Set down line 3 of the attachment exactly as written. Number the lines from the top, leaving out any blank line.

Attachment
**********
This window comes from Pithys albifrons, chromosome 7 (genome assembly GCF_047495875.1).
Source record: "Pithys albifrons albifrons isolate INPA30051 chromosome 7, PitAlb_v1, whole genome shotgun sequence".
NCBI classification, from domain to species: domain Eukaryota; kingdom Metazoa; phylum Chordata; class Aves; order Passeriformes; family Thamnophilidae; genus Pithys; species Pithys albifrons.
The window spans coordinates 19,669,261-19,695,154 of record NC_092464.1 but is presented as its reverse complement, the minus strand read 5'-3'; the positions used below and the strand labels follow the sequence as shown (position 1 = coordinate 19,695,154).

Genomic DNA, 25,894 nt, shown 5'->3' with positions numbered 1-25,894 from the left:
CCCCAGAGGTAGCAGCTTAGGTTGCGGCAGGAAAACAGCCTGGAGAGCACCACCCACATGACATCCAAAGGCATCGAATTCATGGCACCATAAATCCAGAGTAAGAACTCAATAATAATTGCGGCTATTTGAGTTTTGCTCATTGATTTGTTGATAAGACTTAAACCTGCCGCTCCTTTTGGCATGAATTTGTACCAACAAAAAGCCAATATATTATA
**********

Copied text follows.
NCBI classification, from domain to species: domain Eukaryota; kingdom Metazoa; phylum Chordata; class Aves; order Passeriformes; family Thamnophilidae; genus Pithys; species Pithys albifrons.